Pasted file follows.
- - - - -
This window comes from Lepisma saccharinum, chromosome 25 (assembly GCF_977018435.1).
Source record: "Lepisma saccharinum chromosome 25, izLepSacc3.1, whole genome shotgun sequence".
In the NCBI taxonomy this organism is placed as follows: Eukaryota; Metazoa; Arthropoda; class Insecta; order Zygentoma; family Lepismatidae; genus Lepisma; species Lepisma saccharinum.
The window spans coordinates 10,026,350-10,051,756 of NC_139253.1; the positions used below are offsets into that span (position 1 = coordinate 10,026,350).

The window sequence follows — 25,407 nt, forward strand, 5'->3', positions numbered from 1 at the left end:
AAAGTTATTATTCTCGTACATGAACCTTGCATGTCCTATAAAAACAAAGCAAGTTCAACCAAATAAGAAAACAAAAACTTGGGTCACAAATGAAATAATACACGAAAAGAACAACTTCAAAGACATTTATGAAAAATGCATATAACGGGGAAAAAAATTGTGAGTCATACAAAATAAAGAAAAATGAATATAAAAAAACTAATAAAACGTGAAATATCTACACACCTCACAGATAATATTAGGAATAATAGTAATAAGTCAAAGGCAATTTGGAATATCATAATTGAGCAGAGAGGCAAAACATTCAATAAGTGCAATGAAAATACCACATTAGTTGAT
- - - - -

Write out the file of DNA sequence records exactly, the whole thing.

This window comes from Lepisma saccharinum, chromosome 25 (assembly GCF_977018435.1).
Source record: "Lepisma saccharinum chromosome 25, izLepSacc3.1, whole genome shotgun sequence".
In the NCBI taxonomy this organism is placed as follows: Eukaryota; Metazoa; Arthropoda; class Insecta; order Zygentoma; family Lepismatidae; genus Lepisma; species Lepisma saccharinum.
The window spans coordinates 10,026,350-10,051,756 of NC_139253.1; the positions used below are offsets into that span (position 1 = coordinate 10,026,350).

The window sequence follows — 25,407 nt, forward strand, 5'->3', positions numbered from 1 at the left end:
AAAGTTATTATTCTCGTACATGAACCTTGCATGTCCTATAAAAACAAAGCAAGTTCAACCAAATAAGAAAACAAAAACTTGGGTCACAAATGAAATAATACACGAAAAGAACAACTTCAAAGACATTTATGAAAAATGCATATAACGGGGAAAAAAATTGTGAGTCATACAAAATAAAGAAAAATGAATATAAAAAAACTAATAAAACGTGAAATATCTACACACCTCACAGATAATATTAGGAATAATAGTAATAAGTCAAAGGCAATTTGGAATATCATAATTGAGCAGAGAGGCAAAACATTCAATAAGTGCAATGAAAATACCACATTAGTTGAT